Over the past decade, New Mexico has experienced an energy boom fueled by oil and gas development, approximately one-third of which is on federal lands. Managing these vast expanses of natural resources that lay beneath these lands has always required balance and practicality; unfortunately, some candidates are suggesting policies that threaten to undermine this important economic contributor to our state.
Former Vice President Joe Biden’s plan to make millions of energy-rich acres controlled by the Bureau of Land Management off limits to exploration and extraction would do more harm than good here in New Mexico. It would suppress job creation and economic growth as well as deprive our state of much-needed revenue for things like education, health care and public safety. It would also ironically undermine Biden’s ultimate goal to reduce emissions linked to climate change by bringing higher-emitting fuel sources like coal back onto the American energy market.
Recently, the American Petroleum Institute released an analysis highlighting the significant economic and environmental impacts that a ban on federal leasing would have on the United States. The analysis indicates, among other concerns, a ban on federal leasing would cost tens of billions in government revenue.
More than a third of New Mexico is federal land. The potential economic benefits of tapping natural resources on this acreage are significant as the revenues generated through leasing, fees and production by private interests flow back to the American public. For example, in 2018, a single lease sale provided nearly a billion dollars – with nearly half of that money coming back to New Mexico and the other half going to the federal treasury, benefitting taxpayers across the country. Last year, New Mexico also received the highest disbursement of any state, $1.17 billion, which is also the largest allocation received in the state’s history. This money enabled communities in the state to provide critical services, improve schools and maintain infrastructure.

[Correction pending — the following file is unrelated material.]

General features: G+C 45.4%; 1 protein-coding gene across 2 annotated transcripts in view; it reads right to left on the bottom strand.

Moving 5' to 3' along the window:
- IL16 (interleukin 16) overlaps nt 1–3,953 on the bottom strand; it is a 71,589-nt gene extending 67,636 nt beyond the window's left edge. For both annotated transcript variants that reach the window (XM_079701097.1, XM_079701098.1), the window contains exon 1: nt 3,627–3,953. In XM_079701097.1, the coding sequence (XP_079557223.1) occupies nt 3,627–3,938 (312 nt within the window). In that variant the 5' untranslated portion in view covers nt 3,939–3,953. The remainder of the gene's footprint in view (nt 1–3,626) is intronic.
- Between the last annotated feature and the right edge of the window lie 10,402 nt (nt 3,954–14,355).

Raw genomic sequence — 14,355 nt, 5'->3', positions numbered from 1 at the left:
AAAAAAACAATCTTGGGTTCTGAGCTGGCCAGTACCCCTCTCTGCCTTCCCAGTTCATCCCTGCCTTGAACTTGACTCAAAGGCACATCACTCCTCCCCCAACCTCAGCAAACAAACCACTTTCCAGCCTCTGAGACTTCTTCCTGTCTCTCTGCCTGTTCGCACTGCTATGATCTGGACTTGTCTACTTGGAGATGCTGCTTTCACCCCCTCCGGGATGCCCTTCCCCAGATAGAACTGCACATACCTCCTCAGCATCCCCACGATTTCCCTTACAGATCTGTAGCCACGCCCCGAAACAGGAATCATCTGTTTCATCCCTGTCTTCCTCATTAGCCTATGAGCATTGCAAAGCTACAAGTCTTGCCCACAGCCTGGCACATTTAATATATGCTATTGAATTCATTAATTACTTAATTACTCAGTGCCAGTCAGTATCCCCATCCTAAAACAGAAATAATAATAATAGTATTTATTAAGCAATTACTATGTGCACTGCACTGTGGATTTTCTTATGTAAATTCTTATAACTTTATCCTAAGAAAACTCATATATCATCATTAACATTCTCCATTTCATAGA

As you might imagine, elected officials from both parties are concerned about what a federal leasing ban could mean for New Mexico. These taxes and royalties account for 39% of the state’s annual budget, including over $1.4 billion for public schools.
Even Gov. Michelle Lujan Grisham, who has touted her local efforts to combat climate change, appreciates the need to balance these goals against the economic impacts of shuttering the oil and gas industry. In her remarks last year to the New Mexico Oil and Gas Association, the governor referenced these trade-offs, admitting “without the energy effort in this state, no one gets to make education the top priority.”
Development of natural gas in the state benefits both business and household consumers by making available needed energy at an affordable price. I know from experience that those vying for elected office are usually quite sincere when they talk about “kitchen-table” issues working families face. Given that fuel price fluctuations hit low-income communities much harder than more well-to-do consumers, it is hard to see how limiting the supply of abundant and inexpensive natural gas on federal lands is in the best interest of these families and communities.
Meanwhile, the radical progressives insist that drastic measures to halt carbon emissions outweigh the benefits the citizens of New Mexico and other states realize from developing energy resources on federal lands, and Biden has adopted their position. Should he win the election, however, he will have to make tough choices based on facts – and the fact is, thanks in no small part, natural gas in the United States has led the world in reducing carbon emissions over the last 10 years.
However many trillions of dollars a Biden administration would spend on an eventual post-carbon future, we need to run an economy and heat our homes along the way. We cannot do that if we deny access to energy development on federal lands. Not only would it do significant harm to New Mexico’s economy, it would undermine revenue that goes to fund critical government programs. And it is irresponsible climate change policy, too. Instead, we should be working to focus on policies that could help move our state’s economy and environmental policies forward.